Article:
My cockatiel started limping suddenly yesterday. I think he made a bad landing jumping down from my head down to a desk (being a really clumsy little dunce). There's no visible damage and he appears to be able to both climb and walk on it, but likely with a lot of pain.
That should mean it's just a sprain right?
I've never tried it. What I can find on various parrot websites suggests the following:
The wood from a chestnut tree is poisonous. The nut itself is not. Some commercially available chestnuts are not fresh and have fungus on them which is harmless to humans but harmful to parrots. This is similar to what I've read about peanuts. Peanuts commonly have a fungus that is harmless to humans and harmful to parrots. If you can find fresh chestnuts I'd say it is safe to feed them to a parrot if you shelled them first.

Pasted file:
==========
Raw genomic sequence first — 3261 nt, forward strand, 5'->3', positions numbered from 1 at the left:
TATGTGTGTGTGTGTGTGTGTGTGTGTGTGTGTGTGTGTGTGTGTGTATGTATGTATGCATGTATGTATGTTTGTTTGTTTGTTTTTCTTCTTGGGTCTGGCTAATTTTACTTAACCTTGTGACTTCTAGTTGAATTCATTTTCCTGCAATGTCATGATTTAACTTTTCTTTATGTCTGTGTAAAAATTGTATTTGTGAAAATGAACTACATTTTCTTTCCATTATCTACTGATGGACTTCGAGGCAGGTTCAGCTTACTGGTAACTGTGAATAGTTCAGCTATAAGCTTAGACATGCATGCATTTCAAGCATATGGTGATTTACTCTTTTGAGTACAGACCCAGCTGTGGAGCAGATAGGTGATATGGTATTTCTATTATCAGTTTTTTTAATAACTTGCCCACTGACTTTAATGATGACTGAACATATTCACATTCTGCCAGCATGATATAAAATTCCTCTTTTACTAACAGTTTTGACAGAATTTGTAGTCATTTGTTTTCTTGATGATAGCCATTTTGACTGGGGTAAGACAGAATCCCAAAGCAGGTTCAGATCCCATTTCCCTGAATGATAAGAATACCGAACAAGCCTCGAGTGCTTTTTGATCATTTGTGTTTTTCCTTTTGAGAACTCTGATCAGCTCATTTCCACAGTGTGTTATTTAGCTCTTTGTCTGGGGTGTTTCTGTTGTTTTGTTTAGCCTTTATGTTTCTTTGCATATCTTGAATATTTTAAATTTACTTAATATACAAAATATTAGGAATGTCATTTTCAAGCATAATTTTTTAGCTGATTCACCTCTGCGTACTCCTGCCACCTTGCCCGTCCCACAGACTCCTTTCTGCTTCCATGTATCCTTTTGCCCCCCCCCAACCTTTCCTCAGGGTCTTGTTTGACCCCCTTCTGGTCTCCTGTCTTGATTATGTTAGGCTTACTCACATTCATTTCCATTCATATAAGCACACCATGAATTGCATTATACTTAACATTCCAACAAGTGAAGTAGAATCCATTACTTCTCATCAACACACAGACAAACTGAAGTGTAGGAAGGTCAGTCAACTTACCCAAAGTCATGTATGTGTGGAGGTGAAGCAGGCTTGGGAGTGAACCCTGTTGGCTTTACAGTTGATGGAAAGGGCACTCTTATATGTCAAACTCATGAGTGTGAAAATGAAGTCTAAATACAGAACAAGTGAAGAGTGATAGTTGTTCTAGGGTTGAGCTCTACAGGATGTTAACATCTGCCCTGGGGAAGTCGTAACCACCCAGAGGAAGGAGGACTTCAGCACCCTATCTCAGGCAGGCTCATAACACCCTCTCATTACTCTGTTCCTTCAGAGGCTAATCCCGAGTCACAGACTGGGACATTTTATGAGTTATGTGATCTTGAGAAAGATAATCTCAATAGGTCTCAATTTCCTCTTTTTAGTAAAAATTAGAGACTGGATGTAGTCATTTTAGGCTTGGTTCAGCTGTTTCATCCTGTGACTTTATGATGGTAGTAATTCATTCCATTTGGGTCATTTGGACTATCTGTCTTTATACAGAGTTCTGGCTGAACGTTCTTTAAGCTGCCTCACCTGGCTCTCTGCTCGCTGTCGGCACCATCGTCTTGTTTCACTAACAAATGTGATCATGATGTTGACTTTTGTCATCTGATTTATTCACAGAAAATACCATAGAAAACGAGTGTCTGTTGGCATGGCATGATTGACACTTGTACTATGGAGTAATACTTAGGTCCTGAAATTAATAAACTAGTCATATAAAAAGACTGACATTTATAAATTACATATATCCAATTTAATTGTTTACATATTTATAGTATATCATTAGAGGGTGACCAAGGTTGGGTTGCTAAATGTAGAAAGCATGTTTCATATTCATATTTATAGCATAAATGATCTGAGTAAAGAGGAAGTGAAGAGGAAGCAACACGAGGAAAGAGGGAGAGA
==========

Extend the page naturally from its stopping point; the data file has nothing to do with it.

That's pretty sad, poor birdie.
That behaviour seems to be pretty common among hooded crows. As which many of their behaviours, it's still unclear whether they do it for fun or for some kind of utility, although the former wouldn't be too far fetched, considering how insanely intelligent those birds are.
Have you seen that movie where one of them almost instantly solves numerous shape riddles(supposedly even without having the point of the puzzle "taught" to them beforehand)? There should be a webm of it somewhere, too.
You can potty train parrots. I never bothered with my cockatiels because their droppings didn't stink. However one of my cockatiels didn't like to use the bathroom in his cage. I only kept him in there at night for his safety. He would hold it all night and let a big one go about 30 seconds after I took him out. Just long enough for me to put him on my shoulder and get it all over me. I started holding him over the garbage when I first took him out and wouldn't let him on my shoulder until he pooped. He really liked my shoulder so he figured it out and would poop as soon as I held him over the trash can.